New centers open, celebrate bridges between service and spirituality

By Emma Gallegos

At the joint
celebration of the blessing of the Center for Religious and Spiritual
Life (CRSL) and the dedication of Civic Engagement Center (CEC) last
Thursday, the centers’ directors said that these name changes are
not just cosmetic but part of a larger effort to bridge disparate
aspects of student life inside and outside the classroom.Students from the
Multifaith Council began the celebration by leading attendees from
the entrance of the Weyerhaeuser Chapel to the muted lighting of the
newly decorated basement and site of the CRSL.

Student representatives
from different religious and spiritual traditions on campus blessed
the CRSL, commenced by Lucy Forster-Smith, Associate Dean for CRSL.

Forster-Smith, who is
also the college chaplain, said that while the college has a strong
Presbyterian legacy, the CRSL is not intended to be the “moral
conscience of the college” but instead to “engage in the work of
repairing the world.”

The celebration, which
included faculty, staff, students and administrators, progressed to
the first floor of Kagin Commons where attendees toasted the two
centers with ginger ale to the tune of a jazz quartet.

Eily Marlow, the
Program Associate for the Lilly Project for Vocation and Ethical
Leadership, continued the dedication, which she said is appropriate
because she sees her project as a bridge between the two centers.

The Lilly Project, she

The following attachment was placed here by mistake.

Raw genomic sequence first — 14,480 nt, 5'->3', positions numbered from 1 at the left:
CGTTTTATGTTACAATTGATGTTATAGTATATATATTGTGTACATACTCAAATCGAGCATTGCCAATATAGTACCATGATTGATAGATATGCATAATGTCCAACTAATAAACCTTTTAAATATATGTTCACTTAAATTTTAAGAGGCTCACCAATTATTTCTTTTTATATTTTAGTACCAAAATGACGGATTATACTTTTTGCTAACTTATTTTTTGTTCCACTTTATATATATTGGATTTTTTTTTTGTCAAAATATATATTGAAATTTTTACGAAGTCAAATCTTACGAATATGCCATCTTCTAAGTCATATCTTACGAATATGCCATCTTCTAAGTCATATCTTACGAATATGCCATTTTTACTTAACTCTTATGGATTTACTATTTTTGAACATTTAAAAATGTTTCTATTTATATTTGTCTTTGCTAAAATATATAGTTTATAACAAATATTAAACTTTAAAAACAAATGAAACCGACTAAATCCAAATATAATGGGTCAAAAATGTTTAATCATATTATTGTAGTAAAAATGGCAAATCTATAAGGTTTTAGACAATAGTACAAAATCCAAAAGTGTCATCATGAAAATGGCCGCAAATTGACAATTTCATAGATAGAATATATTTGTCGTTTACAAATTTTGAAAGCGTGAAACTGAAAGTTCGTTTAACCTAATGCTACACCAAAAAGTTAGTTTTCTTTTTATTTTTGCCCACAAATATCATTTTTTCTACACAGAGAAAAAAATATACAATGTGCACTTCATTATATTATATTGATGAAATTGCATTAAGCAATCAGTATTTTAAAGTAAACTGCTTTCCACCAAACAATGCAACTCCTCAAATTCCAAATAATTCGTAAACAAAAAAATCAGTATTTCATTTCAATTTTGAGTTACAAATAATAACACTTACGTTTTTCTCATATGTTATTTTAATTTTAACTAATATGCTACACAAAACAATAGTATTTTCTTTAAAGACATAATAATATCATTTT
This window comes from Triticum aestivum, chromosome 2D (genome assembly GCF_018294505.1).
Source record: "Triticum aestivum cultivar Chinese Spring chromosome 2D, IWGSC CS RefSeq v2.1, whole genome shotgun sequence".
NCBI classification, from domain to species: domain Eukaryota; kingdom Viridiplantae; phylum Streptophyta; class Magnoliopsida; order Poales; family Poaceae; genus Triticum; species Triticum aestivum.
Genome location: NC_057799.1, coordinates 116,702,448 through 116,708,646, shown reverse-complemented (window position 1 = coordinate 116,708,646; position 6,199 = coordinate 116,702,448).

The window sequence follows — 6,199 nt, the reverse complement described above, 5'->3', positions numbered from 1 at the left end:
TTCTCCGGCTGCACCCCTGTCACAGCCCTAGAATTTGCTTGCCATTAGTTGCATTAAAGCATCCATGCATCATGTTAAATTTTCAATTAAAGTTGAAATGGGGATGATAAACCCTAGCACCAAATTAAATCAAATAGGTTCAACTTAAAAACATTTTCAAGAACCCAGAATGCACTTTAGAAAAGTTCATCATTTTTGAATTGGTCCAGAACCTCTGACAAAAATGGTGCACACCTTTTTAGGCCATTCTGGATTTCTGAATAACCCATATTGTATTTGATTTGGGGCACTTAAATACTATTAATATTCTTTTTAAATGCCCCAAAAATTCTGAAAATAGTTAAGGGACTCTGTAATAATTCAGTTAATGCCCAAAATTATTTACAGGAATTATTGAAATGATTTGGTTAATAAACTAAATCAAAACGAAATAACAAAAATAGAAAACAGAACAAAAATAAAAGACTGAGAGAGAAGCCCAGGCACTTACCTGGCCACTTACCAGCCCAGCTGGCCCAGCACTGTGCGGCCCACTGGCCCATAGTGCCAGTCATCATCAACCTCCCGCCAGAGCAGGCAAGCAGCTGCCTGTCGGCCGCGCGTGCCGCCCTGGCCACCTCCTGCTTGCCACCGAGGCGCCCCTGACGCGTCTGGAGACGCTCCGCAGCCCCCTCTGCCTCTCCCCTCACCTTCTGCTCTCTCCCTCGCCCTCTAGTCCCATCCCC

said, gives students “the opportunity to explore commitments and
convictions and how they will incorporate them into their lives’
Marlow said that while
the Lilly Project is not new to the college, the program has a
broader focus.

“We’re asking
bigger questions this year,” said Marlow. She said that because of
the project’s location under the Institute for Global Citizenship
(IGC), it is in a better position to ponder some of the same
questions it always has but on a global scale and as a sense of
“communal vocation.”

Karin Trail-Johnson,
who is both the Associate Dean of the IGC and Director of the CEC,
said students at the college have found “meaningful ways to
contribute to society” from its earliest days.

Recent projects, such
as classes that have participated in the Lake Street Initiative
indicate an increasing tendency to bridge the curricular with the
co-curricular, said Trail-Johnson.

She added that the CEC,
which is housed under the IGC, is a “broad umbrella” that will
enable students to work for “the common social good on a global